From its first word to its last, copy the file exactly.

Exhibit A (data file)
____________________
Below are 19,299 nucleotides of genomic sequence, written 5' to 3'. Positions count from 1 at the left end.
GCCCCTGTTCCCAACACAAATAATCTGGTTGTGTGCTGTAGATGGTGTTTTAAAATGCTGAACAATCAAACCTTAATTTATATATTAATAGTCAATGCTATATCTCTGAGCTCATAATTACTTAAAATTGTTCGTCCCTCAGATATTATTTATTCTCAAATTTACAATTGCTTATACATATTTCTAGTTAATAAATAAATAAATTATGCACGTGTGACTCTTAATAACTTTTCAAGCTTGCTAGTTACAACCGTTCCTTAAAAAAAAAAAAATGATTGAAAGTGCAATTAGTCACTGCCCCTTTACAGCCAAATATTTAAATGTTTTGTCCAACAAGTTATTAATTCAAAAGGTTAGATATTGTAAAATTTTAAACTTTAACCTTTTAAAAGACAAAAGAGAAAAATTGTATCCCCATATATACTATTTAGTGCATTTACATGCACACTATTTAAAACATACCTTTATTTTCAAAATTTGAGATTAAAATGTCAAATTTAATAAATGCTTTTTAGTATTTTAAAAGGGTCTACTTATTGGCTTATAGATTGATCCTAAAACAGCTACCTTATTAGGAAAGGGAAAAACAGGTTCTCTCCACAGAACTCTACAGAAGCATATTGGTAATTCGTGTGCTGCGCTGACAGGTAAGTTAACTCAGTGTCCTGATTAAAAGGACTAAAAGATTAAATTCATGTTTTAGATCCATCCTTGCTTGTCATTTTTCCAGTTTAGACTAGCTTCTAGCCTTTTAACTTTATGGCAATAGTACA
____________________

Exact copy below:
Below are 19,299 nucleotides of genomic sequence, written 5' to 3'. Positions count from 1 at the left end.
GCCCCTGTTCCCAACACAAATAATCTGGTTGTGTGCTGTAGATGGTGTTTTAAAATGCTGAACAATCAAACCTTAATTTATATATTAATAGTCAATGCTATATCTCTGAGCTCATAATTACTTAAAATTGTTCGTCCCTCAGATATTATTTATTCTCAAATTTACAATTGCTTATACATATTTCTAGTTAATAAATAAATAAATTATGCACGTGTGACTCTTAATAACTTTTCAAGCTTGCTAGTTACAACCGTTCCTTAAAAAAAAAAAAATGATTGAAAGTGCAATTAGTCACTGCCCCTTTACAGCCAAATATTTAAATGTTTTGTCCAACAAGTTATTAATTCAAAAGGTTAGATATTGTAAAATTTTAAACTTTAACCTTTTAAAAGACAAAAGAGAAAAATTGTATCCCCATATATACTATTTAGTGCATTTACATGCACACTATTTAAAACATACCTTTATTTTCAAAATTTGAGATTAAAATGTCAAATTTAATAAATGCTTTTTAGTATTTTAAAAGGGTCTACTTATTGGCTTATAGATTGATCCTAAAACAGCTACCTTATTAGGAAAGGGAAAAACAGGTTCTCTCCACAGAACTCTACAGAAGCATATTGGTAATTCGTGTGCTGCGCTGACAGGTAAGTTAACTCAGTGTCCTGATTAAAAGGACTAAAAGATTAAATTCATGTTTTAGATCCATCCTTGCTTGTCATTTTTCCAGTTTAGACTAGCTTCTAGCCTTTTAACTTTATGGCAATAGTACA